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How you can take over a pre-existing business without the up front expense!

If you are one of the many people who want to get away from the soul-crushing world of the cubicle, starting your own business may have a special appeal to you. Of course, the prospect of building a business from the ground up can often be a daunting one. Even starting a new franchise takes a lot of time and energy to get it to the point where you’re cash flow will be sufficient.

So what if you aren’t willing to take the kind of chances a new business requires? What if you want the freedom to be your own boss and the security of an already established job? The answer may lie in leasing an already established business. When you lease a business, you can have the best of both worlds: the freedom to work for yourself with the stability of an established business.

If this is the kind of step you are thinking of taking, here is what you need to know:

WHAT IS A BUSINESS LEASE AGREEMENT? Essentially, it is a rental agreement between you and the landlord who owns the property. Typically, Business Lease Agreements involve you leasing a pre-existing business as-is, with all the equipment, real estate space, etc. You are basically acting as a manager, but instead of being paid a salary, you lease the business from the owner and pay a monthly rent for the right to operate it.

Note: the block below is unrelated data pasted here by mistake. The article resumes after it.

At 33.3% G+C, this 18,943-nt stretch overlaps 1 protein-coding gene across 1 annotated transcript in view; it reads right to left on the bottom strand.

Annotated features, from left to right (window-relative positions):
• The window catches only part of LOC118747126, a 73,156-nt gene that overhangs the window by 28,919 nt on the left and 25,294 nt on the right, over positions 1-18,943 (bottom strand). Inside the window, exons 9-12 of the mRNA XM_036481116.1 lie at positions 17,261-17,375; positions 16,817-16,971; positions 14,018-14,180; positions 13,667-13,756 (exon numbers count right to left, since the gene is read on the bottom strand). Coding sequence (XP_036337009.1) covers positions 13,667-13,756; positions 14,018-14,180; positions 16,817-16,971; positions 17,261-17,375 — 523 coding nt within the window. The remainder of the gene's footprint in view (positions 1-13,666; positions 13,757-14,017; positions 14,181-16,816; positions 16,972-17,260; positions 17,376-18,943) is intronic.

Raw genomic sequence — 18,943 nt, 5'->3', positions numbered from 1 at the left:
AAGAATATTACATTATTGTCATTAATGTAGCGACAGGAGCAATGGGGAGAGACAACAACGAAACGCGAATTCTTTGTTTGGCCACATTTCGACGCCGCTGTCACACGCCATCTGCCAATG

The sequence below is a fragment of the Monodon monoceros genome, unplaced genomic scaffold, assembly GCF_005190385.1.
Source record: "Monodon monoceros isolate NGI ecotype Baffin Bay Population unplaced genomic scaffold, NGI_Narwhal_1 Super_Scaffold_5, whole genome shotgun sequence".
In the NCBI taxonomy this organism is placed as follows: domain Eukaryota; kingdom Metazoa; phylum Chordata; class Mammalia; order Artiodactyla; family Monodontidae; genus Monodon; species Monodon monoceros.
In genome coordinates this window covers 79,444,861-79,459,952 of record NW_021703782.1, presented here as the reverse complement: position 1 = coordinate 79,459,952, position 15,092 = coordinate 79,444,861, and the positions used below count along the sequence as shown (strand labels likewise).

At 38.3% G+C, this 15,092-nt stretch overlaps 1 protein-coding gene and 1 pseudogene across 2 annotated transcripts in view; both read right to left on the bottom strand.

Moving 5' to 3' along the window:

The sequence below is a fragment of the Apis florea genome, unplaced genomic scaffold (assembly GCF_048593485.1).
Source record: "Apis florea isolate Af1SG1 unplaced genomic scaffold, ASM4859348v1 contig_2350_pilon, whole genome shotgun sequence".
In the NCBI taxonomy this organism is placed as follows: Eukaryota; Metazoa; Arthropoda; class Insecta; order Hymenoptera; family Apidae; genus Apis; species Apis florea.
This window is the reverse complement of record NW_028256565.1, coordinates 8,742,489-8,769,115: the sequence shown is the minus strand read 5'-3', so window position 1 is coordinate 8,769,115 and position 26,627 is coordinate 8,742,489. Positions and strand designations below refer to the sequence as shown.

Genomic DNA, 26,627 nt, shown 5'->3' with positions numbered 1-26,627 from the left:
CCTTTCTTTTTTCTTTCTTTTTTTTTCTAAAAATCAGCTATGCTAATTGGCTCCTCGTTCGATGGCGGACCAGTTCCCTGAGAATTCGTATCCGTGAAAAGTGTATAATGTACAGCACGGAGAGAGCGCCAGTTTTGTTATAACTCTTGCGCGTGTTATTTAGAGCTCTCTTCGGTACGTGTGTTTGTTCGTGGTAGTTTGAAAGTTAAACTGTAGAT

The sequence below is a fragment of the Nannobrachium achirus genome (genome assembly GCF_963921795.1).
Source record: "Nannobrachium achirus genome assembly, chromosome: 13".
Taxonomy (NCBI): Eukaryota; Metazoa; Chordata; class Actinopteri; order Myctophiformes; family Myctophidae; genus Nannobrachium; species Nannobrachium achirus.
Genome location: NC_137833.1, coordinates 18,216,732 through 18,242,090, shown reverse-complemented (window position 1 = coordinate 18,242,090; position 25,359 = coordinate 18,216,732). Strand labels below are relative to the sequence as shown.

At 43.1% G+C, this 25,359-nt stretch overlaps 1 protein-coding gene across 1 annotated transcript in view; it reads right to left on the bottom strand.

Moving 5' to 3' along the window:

WHAT KIND OF BUSINESS CAN I LEASE? Any business you want to. No matter if you are a business owner who wants to turn your business into the steady income of a leased property, or a prospective buyer who wants an established business to run for yourself, you can enter into a Business Lease Agreement if the other party is willing.

CAN I BUY THE BUSINESS OUTRIGHT? Maybe. The option to buy the business can be included in the lease agreement. Depending on the nature of the agreement and the desires of each party, appropriate option clauses may or may not be a part of the Business Lease Agreement.

WHAT DO I NEED TO INCLUDE IN THE BUSINESS LEASE AGREEMENT? ‘Leasing a business is a lot more complicated than simply renting space for a business. In addition to the pre-existing equipment, the lease agreement may contain clauses about properly running the business, the right of the owner to inspect or advise, options to buy, rights to automatic extensions, rights of refusal, etc. An established business requires a lot of attention to detail, much more so than a standard lease for real estate.

The desire to go into business for yourself and be your own boss is inherently appealing to a wide range of people. Because of the risks involved in starting a new enterprise, some people prefer the business lease option instead. No matter if you are leasing your business or considering taking on a business lease, you will need to be sure your Business Lease Agreement is sufficiently complete. A well drafted agreement will be the strong foundation upon which you can build your business, so be sure to get it right the first time.